Matthew Arnold

“Function of Criticism at the Present Time” (1864)

The introductory piece to his collection Essays. In it he develops the term disinterestedness as the crucial attitude that the critic takes up in relation to objects in order to see “how they really are.” Elsewhere, he talks about seeing things really and whole. He describes the difference between epochs of concentration and epochs of expansion. Criticism functions within epochs of concentration (like the one after the French Revolution) in order to see beyond them. Criticism, therefore, is a type of avant-garde that strives to know the best that is thought and known–or what he will later call “culture.” The critic must cultivate disinterestedness by staying aloof from the practical view of things. It is this “a slow and obscure work,” very much akin to waiting, reamining poised and flexible. The critic must be cosmopolitan, but within the confines of Europe, which Arnold sees as a coherent cultural whole. In epic in which true criticism is not possible, criticism is the highest form of creation. Indeed, we will never reach the promised land where criticism is no longer necessary: we can only “salute that promised land from afar.”

 

Culture and Anarchy (1869)

Culture has three different meanings: 1. Different cultures, etc, i.e. the terms set by cultural studies. 2. Name for representations by which culture makes sense of itself, i.e. anthropology. 3. Relationship to cultivation, the possibility within society for it to perfect itself. This can be related to Raymond Williams Culture and Society, where society is the Bethamite “collection of parts,” and culture is the Coleridgean organic narrative. Or, this is seen in Burke, between the landed interest (the earth, continuity soil, etc.) and the moneyed interest (exchange development, etc.), or in terms of Disareli, who proposed the concept of “Two Englands,” and upper and a lower, who’s disparity could be solved by a sort of symbolic feudalism that would sustain technological development but maintain the paternalism of feudal England. One can think of Middlemarch, when the machine breaks and progress stops, as the ludic counterpoint. Tennyson and the Apostles proposed myth as an organizational method for ordering social units. Barret Browning presented the presented in an archaic mode, vital mode, a system so capacious that observation would not be a form of dissection: All this leads to Arnold’s poetics: trying to understand poetry as an opposition that is not one: epics of expansion and epics of concentration. This relates to other modes of historical explanation:

Reflection/Sensation (Hallam)
Objective/Subjective (Browning)
Natural/Transitional (JS Mill)

“Sweetness and Light” is an argument for the political necessity of men of culture. After the iron force of adhesion (religion) has begun to yield, we need to begin to think about what order will take its place. importantly, then, culture is not only about seeing or watching, but also about desiring culture to prevail and integrate into everyday life of the masses. Culture is not an individual project: it is necessarily collective, drawing others along. People often confuse culture (the true end of a nation) with “mere machinery” such as health, money, industry, etc. No, even religion is a form of machinery which culture must supersede if it is going to play its true role. Like the critic, men of culture are not saliently active, but they “prepare currents of feeling.” Culture, in short, is the pursuit of perfection FOR ALL, and by “humanizing knowledge” the rather elitist trappings of Arnold’s argument make a bid on equality.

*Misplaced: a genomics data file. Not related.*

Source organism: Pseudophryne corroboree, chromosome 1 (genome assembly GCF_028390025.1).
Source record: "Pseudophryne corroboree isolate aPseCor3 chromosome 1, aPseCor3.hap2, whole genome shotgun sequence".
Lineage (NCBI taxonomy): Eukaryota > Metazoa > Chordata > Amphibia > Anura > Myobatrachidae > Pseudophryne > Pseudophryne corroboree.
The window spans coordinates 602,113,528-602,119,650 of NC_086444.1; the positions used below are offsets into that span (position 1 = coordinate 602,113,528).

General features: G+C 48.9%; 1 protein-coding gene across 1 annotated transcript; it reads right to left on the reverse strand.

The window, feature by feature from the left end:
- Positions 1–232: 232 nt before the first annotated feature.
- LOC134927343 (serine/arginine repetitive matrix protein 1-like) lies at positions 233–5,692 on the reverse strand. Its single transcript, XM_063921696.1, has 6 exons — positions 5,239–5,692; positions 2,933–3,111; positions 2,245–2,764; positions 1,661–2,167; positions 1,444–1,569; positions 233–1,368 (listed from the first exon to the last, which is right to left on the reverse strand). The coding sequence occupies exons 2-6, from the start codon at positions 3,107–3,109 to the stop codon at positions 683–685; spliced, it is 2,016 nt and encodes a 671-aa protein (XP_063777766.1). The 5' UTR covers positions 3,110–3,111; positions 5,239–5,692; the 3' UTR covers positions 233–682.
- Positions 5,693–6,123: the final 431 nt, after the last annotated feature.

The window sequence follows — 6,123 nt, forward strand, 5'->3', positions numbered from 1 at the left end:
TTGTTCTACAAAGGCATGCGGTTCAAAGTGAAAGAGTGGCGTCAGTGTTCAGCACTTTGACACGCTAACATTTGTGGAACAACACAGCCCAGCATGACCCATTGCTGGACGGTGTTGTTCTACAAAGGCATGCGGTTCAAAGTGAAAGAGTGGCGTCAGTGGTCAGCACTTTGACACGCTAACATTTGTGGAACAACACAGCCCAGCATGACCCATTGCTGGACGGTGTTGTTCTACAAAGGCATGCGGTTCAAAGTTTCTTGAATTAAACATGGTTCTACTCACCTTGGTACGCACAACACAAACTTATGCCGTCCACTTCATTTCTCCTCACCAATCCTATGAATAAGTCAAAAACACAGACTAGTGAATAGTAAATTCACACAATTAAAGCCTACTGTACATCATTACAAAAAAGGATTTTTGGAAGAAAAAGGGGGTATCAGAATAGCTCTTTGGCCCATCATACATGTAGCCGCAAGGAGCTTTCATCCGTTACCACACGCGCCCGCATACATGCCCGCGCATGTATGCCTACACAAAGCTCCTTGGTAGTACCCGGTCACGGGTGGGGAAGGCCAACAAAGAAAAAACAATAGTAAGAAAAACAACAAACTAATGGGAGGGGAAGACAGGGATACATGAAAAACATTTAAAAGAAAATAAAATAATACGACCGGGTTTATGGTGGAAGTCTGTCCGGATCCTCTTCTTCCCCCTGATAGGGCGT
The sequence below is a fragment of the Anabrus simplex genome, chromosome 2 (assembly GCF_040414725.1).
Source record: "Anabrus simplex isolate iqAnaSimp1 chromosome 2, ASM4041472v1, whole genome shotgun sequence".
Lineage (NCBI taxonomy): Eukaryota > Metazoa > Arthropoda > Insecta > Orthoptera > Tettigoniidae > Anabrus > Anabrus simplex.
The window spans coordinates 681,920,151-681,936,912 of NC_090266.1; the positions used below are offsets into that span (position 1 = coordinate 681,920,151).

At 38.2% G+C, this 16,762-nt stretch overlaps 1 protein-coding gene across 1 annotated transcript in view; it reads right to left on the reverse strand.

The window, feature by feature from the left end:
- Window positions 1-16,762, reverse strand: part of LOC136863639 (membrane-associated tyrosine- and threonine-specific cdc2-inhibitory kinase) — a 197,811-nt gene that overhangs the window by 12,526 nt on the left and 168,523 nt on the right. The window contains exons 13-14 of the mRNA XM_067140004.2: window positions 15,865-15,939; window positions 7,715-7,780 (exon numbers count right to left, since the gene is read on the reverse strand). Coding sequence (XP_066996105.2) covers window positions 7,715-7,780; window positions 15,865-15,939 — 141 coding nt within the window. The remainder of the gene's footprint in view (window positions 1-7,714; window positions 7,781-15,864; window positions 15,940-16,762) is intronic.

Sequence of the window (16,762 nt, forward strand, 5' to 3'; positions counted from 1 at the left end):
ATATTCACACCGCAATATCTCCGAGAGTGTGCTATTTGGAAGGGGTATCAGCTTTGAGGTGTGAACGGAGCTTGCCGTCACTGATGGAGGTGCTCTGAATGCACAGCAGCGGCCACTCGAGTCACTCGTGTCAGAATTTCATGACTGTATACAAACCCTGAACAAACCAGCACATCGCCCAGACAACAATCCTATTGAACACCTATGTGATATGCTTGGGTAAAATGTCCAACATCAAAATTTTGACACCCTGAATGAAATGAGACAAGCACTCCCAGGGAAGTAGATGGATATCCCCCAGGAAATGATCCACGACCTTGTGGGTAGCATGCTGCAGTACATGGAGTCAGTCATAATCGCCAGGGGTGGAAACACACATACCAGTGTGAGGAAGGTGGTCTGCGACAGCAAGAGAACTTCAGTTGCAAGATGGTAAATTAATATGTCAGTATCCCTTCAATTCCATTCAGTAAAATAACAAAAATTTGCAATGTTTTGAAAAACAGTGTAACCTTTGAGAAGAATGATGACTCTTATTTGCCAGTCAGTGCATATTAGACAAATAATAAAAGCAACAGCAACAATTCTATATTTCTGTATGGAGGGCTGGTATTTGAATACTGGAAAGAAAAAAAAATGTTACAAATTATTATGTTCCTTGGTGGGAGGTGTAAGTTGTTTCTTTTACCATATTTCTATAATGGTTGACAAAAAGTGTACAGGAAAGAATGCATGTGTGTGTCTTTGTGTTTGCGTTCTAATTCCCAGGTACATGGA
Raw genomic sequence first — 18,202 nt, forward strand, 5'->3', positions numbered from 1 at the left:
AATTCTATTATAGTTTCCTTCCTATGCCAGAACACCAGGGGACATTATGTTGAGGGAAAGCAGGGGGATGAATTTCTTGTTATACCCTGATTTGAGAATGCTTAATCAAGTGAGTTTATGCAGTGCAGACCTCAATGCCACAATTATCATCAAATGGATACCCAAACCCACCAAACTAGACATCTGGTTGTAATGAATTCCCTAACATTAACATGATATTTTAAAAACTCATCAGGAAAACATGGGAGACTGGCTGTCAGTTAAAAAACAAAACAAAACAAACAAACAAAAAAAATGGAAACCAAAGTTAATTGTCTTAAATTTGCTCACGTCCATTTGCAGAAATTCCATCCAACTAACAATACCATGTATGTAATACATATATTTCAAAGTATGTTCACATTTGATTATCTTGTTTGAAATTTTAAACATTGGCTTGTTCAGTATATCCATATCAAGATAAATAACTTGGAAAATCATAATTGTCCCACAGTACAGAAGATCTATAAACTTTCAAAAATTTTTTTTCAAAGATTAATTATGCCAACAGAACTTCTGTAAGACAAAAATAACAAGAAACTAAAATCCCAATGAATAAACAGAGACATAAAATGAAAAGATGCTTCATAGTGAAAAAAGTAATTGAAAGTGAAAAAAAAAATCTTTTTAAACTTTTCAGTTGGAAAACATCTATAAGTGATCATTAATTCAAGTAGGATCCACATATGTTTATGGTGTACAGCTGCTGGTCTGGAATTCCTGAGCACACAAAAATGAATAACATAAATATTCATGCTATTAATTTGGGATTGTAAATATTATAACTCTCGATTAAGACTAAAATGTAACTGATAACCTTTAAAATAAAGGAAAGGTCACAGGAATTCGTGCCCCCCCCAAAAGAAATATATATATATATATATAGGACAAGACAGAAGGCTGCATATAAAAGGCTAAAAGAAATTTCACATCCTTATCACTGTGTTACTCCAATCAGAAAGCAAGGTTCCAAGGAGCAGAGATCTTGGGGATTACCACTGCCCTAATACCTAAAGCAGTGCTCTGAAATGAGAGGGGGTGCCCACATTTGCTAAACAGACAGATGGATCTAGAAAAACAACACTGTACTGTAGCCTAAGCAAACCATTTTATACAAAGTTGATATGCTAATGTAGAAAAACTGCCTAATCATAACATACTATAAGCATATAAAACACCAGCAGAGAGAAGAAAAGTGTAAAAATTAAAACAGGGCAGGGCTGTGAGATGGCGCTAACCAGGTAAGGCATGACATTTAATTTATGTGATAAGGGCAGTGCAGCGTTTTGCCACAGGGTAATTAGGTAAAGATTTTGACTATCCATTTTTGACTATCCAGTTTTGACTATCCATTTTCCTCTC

The Study of Poetry (1880)

Arnold wants to avoid both historical estimation of poetry and personal estimation of poetry–the former over-rates the poem by seeing it as a manifestation of a nation’s historical development; the latter over-rates by coloring the poem with our own interests, likings, etc. Poetry, “which is thought and art in one,” should be assessed according to their poetical quality, a ridiculous but very  common tautology (169). Poetry differs from history in its possession of “truth and seriousness” (169). The rest of the piece thus excerpts from Chaucer, Wordsworth, Pope and Dryden, using short, unexamined citations to stand in for a theory that has very little substance. Claims that we start our affiliation with personal, which is then checked by the historical. He then ends, in classic Arnoldian fashion, with a panicked portrayal of the present time:

Even if good literature entirely lost currency with the world, it would still be abundantly worth while to continue to enjoy it by oneself. But it never will lose currency with the world, in spite of momentary appearances; it never will lose supremacy. Currency and supremacy are insured to it, not indeed by the world’s deliberate and conscious choice, but by something far deeper,–by the instinct of self-preservation in humanity. (184)

Very curious placement of poetry as somehow written deeply into the instinctual processes of species development. One wonders then how poetry distinguishes itself from mere natural development–perhaps the claim is that nature and history produce and excess that stands in tension with it–and then we’re close to Nietzsche and Marx. Interesting contrast with Mill, who believes in an oscillating history, between organic and critical. Is it that nature and history are always pregnant with a poetry that comes too late…? The Arnoldian penultimate? Anyway, just one moe instance of self-preservation being aligned with rather than opposed to art.

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